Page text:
Victims of specific crimes who suffer mental or physical abuse and who assist authorities during the investigation and prosecution of the criminals qualify for a U visa non-immigrant status. Victims of Trafficking and Violence Protection Act, including the Battered Immigrant Women’s Protection Act, was passed by Congress in October 2000 as part of the creation of the U visa.

These laws bolstered the ability of law enforcement agencies to pursue domestic violence, sexual assault, human trafficking, and other serious infringements of law, while providing for the protection of victims whose unwilling involvement in illegal actions subjected them to substantial mental or physical abuse. The laws require that victims assist law enforcement in pursuing investigation of or prosecution of the criminals. At the same time, these laws strengthen the ability of law enforcement agencies to serve the crime victims.

U Visa Eligibility and Requirements

U visa eligibility requirements include:

  • Being a victim of specific criminal acts.
  • Suffering serious physical or mental abuse resulting from victimization during criminal acts.
  • Possessing information about the criminal actions and sharing this information with law enforcement officials. For children under 16 or for those whose disability prevents sharing information, a parent, guardian, or next of kin may do so for the victim.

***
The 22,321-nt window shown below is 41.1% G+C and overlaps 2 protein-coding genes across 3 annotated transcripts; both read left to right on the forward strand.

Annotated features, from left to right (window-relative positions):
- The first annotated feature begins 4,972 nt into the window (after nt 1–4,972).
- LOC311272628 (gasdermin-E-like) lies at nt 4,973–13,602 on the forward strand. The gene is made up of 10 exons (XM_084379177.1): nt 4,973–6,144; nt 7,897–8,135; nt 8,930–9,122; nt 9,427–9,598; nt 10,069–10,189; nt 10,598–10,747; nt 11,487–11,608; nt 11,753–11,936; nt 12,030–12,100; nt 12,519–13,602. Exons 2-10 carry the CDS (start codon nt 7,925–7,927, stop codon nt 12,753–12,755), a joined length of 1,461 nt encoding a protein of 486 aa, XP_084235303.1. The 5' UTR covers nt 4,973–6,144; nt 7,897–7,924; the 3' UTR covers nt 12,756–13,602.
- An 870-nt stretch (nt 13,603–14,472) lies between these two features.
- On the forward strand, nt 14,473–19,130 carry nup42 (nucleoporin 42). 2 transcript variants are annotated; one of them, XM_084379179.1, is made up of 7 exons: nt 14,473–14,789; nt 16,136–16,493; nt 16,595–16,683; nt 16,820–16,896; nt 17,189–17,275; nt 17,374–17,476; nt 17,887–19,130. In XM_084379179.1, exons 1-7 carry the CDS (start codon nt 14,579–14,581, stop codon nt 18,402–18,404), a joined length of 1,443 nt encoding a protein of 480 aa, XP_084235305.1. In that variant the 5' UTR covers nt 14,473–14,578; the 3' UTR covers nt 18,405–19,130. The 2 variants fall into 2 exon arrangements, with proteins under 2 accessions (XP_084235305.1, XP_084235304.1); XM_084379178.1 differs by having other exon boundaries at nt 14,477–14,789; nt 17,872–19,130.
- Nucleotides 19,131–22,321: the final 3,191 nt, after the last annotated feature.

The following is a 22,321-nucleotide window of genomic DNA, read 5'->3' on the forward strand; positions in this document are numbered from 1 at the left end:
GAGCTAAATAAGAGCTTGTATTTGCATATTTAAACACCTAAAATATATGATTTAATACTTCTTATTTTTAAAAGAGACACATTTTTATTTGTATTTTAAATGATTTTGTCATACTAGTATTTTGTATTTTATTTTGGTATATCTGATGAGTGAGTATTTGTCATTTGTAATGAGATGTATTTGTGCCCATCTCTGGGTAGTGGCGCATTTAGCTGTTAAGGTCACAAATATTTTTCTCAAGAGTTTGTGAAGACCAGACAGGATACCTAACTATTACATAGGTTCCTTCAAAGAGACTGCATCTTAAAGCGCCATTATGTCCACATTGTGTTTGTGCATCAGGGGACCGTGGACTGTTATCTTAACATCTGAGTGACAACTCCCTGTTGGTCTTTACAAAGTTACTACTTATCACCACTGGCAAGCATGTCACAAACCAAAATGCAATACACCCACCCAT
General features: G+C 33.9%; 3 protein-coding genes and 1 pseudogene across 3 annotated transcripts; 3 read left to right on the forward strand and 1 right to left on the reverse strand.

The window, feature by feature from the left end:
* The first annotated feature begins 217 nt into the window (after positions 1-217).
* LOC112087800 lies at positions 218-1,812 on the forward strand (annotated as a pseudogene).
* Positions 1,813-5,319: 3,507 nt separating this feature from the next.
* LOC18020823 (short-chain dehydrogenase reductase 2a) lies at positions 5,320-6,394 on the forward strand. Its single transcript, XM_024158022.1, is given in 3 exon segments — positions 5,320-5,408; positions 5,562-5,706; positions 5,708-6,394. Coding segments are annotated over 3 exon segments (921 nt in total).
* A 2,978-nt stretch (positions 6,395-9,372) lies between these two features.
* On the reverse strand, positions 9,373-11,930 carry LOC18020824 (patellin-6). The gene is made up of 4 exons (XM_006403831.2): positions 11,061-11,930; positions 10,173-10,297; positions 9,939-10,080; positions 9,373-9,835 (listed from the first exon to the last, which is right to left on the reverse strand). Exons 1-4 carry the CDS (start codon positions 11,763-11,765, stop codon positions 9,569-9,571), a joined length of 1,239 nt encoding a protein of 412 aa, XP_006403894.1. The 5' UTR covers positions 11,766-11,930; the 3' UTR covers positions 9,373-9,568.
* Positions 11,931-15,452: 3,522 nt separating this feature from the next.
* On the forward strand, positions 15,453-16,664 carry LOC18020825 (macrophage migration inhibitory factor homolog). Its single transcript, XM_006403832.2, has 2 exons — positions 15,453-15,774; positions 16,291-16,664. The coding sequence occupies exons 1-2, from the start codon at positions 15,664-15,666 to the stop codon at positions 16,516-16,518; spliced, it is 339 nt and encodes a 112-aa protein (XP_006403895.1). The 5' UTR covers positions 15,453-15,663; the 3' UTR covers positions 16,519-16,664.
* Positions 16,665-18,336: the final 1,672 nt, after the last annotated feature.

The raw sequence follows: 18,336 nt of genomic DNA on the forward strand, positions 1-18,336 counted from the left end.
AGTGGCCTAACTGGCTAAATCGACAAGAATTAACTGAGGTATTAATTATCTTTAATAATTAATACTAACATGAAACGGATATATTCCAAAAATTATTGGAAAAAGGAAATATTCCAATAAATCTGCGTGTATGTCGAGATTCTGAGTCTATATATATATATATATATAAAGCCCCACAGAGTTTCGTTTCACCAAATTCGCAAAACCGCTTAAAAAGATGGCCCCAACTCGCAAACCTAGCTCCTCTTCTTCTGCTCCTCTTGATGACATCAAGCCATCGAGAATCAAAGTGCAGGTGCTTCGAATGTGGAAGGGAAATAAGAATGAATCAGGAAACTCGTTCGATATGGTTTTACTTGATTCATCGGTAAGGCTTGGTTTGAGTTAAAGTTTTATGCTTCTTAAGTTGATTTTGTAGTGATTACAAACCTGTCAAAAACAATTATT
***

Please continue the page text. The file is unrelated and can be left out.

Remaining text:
• Helping law enforcement with the investigation of or the prosecution of crimes, either in the past, present, or future. For children under 16 or for those whose disability prevents sharing information, a parent, guardian, or next of kin may do so for the victim.
  • Being a victim of criminal acts happening in the United States or breaking U.S. laws.
  • Meeting requirements for admission to the United States. If not admissible, a waiver may be obtained on Form I-192, Application for Advance Permission to Enter as a Non-immigrant.

What Crimes Qualify Victims for a U Visa?

U visa eligibility can results due a wide range of criminal activities. An immigration attorney is the person best qualified to discuss specifics due to the wide range of crimes included in U visa consideration and the complex nature of U visa cases. The following list of crimes is not limiting, for many crimes with significantly like elements may also qualify victims for U visas, as do the attempt to, conspiracy to, or solicitation of the following actions:

  • Abduction
  • Abusive Sexual Contact
  • Blackmail Domestic
  • Violence Extortion
  • False Imprisonment
  • Felonious Assault
  • Female Genital Mutilation
  • Felonious Assault
  • Being Held Hostage
  • Incest
  • Involuntary Servitude
  • Kidnapping
  • Manslaughter
  • Murder
  • Obstruction of Justice
  • Peonage
  • Perjury
  • Prostitution
  • Rape
  • Sexual Assault
  • Sexual Exploitation
  • Slave Trade
  • Torture
  • Trafficking
  • Witness Tampering
  • Unlawful Criminal Restraint
  • Other Related Crimes